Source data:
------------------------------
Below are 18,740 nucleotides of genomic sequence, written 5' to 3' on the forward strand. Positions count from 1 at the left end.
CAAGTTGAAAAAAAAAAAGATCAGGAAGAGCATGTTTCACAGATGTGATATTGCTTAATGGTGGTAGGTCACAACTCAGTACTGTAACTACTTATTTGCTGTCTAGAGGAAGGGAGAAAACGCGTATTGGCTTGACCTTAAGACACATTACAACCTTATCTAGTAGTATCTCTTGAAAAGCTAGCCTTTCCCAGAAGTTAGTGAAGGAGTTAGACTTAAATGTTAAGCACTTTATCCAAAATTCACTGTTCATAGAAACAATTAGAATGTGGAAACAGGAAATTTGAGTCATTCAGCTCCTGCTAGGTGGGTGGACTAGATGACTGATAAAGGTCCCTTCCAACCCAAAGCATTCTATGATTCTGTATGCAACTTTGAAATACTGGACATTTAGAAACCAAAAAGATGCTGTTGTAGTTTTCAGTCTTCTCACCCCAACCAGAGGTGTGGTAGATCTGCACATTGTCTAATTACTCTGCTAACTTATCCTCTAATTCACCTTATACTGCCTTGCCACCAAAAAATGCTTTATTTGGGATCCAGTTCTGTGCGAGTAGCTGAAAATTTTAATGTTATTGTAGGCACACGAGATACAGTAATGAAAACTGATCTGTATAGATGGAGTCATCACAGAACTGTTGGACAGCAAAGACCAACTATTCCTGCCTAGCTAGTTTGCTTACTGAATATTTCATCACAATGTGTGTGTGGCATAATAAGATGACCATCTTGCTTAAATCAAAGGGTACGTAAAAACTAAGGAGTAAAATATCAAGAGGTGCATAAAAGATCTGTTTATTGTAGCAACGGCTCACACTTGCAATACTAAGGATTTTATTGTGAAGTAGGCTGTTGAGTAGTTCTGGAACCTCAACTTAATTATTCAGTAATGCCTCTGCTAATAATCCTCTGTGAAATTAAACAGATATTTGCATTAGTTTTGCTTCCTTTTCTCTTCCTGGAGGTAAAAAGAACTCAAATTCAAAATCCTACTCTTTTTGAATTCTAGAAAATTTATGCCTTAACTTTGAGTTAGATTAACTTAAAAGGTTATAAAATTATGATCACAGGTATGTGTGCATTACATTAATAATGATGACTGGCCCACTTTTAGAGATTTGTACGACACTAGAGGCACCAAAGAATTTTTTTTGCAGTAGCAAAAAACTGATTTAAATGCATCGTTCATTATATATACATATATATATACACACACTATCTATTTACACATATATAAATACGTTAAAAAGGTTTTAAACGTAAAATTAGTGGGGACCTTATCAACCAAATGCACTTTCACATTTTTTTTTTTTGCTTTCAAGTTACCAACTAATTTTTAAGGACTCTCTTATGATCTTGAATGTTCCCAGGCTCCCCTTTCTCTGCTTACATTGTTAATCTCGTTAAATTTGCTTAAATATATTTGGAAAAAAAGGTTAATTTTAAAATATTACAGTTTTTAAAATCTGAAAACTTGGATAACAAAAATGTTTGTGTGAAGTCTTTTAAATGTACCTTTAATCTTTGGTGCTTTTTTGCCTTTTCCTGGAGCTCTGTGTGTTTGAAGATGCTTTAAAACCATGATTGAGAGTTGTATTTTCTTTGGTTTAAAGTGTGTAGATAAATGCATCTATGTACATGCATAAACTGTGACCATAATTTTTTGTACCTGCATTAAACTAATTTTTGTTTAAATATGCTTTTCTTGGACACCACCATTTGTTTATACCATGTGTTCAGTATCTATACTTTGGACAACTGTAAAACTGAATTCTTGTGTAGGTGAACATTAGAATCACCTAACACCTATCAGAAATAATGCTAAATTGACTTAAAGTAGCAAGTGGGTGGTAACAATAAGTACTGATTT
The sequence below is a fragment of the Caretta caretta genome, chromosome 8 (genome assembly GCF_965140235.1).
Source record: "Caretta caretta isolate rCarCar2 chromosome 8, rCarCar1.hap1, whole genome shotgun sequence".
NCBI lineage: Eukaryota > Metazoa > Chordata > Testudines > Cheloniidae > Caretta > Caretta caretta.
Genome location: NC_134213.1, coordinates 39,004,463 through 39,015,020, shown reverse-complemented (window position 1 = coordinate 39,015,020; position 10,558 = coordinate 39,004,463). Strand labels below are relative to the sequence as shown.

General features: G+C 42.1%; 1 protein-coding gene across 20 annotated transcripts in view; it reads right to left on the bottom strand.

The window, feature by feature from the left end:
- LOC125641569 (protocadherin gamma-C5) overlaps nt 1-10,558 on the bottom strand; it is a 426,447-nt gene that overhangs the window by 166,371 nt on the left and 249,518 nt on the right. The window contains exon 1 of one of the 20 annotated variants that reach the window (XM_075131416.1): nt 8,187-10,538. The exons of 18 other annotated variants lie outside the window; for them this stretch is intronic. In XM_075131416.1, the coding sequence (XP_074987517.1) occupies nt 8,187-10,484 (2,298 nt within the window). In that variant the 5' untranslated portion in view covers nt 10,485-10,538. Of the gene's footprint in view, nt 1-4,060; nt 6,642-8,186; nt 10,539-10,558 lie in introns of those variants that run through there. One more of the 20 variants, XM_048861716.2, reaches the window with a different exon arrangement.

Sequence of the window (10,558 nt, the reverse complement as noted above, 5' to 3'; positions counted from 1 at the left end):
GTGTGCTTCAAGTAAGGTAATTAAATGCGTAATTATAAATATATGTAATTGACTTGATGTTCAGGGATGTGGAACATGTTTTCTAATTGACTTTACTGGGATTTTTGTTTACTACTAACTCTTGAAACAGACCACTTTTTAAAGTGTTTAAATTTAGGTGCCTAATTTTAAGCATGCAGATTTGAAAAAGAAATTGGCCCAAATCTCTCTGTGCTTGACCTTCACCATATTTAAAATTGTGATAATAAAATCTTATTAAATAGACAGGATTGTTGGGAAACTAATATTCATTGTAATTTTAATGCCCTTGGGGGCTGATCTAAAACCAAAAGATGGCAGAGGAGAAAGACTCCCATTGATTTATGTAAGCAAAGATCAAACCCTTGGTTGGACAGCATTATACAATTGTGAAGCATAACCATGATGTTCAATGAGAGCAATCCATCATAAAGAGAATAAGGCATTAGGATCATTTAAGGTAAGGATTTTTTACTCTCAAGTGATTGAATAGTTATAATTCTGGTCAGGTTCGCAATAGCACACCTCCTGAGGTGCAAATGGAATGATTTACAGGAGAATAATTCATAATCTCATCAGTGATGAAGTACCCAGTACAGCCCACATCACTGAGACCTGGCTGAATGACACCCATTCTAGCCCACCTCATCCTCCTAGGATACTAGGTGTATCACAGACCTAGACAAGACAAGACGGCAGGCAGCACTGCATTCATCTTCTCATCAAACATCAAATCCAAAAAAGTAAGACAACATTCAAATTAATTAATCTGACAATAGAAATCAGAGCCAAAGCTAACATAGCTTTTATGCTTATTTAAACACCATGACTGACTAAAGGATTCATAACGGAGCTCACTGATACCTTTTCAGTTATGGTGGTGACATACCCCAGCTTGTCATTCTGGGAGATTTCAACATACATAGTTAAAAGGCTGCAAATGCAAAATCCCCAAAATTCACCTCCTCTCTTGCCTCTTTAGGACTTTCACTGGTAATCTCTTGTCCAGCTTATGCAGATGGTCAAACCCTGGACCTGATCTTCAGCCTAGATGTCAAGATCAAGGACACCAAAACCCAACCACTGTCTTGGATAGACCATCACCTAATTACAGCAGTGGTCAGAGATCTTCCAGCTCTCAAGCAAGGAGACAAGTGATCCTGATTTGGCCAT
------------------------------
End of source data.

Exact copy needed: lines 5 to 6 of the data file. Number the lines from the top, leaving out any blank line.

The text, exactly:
NCBI lineage: Eukaryota > Metazoa > Chordata > Testudines > Cheloniidae > Caretta > Caretta caretta.
Genome location: NC_134213.1, coordinates 39,004,463 through 39,015,020, shown reverse-complemented (window position 1 = coordinate 39,015,020; position 10,558 = coordinate 39,004,463). Strand labels below are relative to the sequence as shown.